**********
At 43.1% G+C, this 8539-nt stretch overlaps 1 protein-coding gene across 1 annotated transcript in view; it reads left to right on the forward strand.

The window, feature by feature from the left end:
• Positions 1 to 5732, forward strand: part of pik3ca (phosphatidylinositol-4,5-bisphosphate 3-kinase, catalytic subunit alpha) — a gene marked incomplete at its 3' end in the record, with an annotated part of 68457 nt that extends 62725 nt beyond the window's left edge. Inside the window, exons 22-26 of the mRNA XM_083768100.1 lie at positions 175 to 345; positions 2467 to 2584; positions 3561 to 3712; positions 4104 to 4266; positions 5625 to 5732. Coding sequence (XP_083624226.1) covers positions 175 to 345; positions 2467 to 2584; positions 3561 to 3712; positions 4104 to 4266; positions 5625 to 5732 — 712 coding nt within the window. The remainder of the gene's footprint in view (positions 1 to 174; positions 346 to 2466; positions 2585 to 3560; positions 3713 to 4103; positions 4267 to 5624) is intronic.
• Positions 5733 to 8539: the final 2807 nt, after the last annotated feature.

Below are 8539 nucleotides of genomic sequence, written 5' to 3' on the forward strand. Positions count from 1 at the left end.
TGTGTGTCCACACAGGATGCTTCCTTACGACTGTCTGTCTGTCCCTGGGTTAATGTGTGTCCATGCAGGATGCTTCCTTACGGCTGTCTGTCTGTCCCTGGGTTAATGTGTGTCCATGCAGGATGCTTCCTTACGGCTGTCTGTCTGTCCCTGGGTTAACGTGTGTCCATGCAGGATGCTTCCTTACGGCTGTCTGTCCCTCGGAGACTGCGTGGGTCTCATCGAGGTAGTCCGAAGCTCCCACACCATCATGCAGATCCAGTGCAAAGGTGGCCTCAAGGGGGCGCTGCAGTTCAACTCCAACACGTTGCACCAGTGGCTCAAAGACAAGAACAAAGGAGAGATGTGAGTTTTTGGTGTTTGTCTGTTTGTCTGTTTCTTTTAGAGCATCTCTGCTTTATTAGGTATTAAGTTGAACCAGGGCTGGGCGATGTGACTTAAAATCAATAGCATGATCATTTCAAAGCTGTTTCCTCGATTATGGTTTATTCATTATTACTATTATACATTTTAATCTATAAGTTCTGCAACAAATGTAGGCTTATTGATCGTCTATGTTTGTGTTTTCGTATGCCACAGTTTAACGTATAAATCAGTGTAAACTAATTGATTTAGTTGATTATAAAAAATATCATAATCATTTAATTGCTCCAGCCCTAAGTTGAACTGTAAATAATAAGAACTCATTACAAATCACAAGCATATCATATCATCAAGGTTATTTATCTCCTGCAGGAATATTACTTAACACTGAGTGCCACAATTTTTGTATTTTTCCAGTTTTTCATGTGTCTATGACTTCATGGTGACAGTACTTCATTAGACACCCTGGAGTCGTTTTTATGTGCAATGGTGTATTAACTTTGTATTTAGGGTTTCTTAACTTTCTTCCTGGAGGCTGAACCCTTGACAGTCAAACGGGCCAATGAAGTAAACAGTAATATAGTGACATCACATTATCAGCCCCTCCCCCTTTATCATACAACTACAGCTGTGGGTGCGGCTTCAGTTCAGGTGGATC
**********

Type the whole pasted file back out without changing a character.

At 43.1% G+C, this 8539-nt stretch overlaps 1 protein-coding gene across 1 annotated transcript in view; it reads left to right on the forward strand.

The window, feature by feature from the left end:
• Positions 1 to 5732, forward strand: part of pik3ca (phosphatidylinositol-4,5-bisphosphate 3-kinase, catalytic subunit alpha) — a gene marked incomplete at its 3' end in the record, with an annotated part of 68457 nt that extends 62725 nt beyond the window's left edge. Inside the window, exons 22-26 of the mRNA XM_083768100.1 lie at positions 175 to 345; positions 2467 to 2584; positions 3561 to 3712; positions 4104 to 4266; positions 5625 to 5732. Coding sequence (XP_083624226.1) covers positions 175 to 345; positions 2467 to 2584; positions 3561 to 3712; positions 4104 to 4266; positions 5625 to 5732 — 712 coding nt within the window. The remainder of the gene's footprint in view (positions 1 to 174; positions 346 to 2466; positions 2585 to 3560; positions 3713 to 4103; positions 4267 to 5624) is intronic.
• Positions 5733 to 8539: the final 2807 nt, after the last annotated feature.

Below are 8539 nucleotides of genomic sequence, written 5' to 3' on the forward strand. Positions count from 1 at the left end.
TGTGTGTCCACACAGGATGCTTCCTTACGACTGTCTGTCTGTCCCTGGGTTAATGTGTGTCCATGCAGGATGCTTCCTTACGGCTGTCTGTCTGTCCCTGGGTTAATGTGTGTCCATGCAGGATGCTTCCTTACGGCTGTCTGTCTGTCCCTGGGTTAACGTGTGTCCATGCAGGATGCTTCCTTACGGCTGTCTGTCCCTCGGAGACTGCGTGGGTCTCATCGAGGTAGTCCGAAGCTCCCACACCATCATGCAGATCCAGTGCAAAGGTGGCCTCAAGGGGGCGCTGCAGTTCAACTCCAACACGTTGCACCAGTGGCTCAAAGACAAGAACAAAGGAGAGATGTGAGTTTTTGGTGTTTGTCTGTTTGTCTGTTTCTTTTAGAGCATCTCTGCTTTATTAGGTATTAAGTTGAACCAGGGCTGGGCGATGTGACTTAAAATCAATAGCATGATCATTTCAAAGCTGTTTCCTCGATTATGGTTTATTCATTATTACTATTATACATTTTAATCTATAAGTTCTGCAACAAATGTAGGCTTATTGATCGTCTATGTTTGTGTTTTCGTATGCCACAGTTTAACGTATAAATCAGTGTAAACTAATTGATTTAGTTGATTATAAAAAATATCATAATCATTTAATTGCTCCAGCCCTAAGTTGAACTGTAAATAATAAGAACTCATTACAAATCACAAGCATATCATATCATCAAGGTTATTTATCTCCTGCAGGAATATTACTTAACACTGAGTGCCACAATTTTTGTATTTTTCCAGTTTTTCATGTGTCTATGACTTCATGGTGACAGTACTTCATTAGACACCCTGGAGTCGTTTTTATGTGCAATGGTGTATTAACTTTGTATTTAGGGTTTCTTAACTTTCTTCCTGGAGGCTGAACCCTTGACAGTCAAACGGGCCAATGAAGTAAACAGTAATATAGTGACATCACATTATCAGCCCCTCCCCCTTTATCATACAACTACAGCTGTGGGTGCGGCTTCAGTTCAGGTGGATC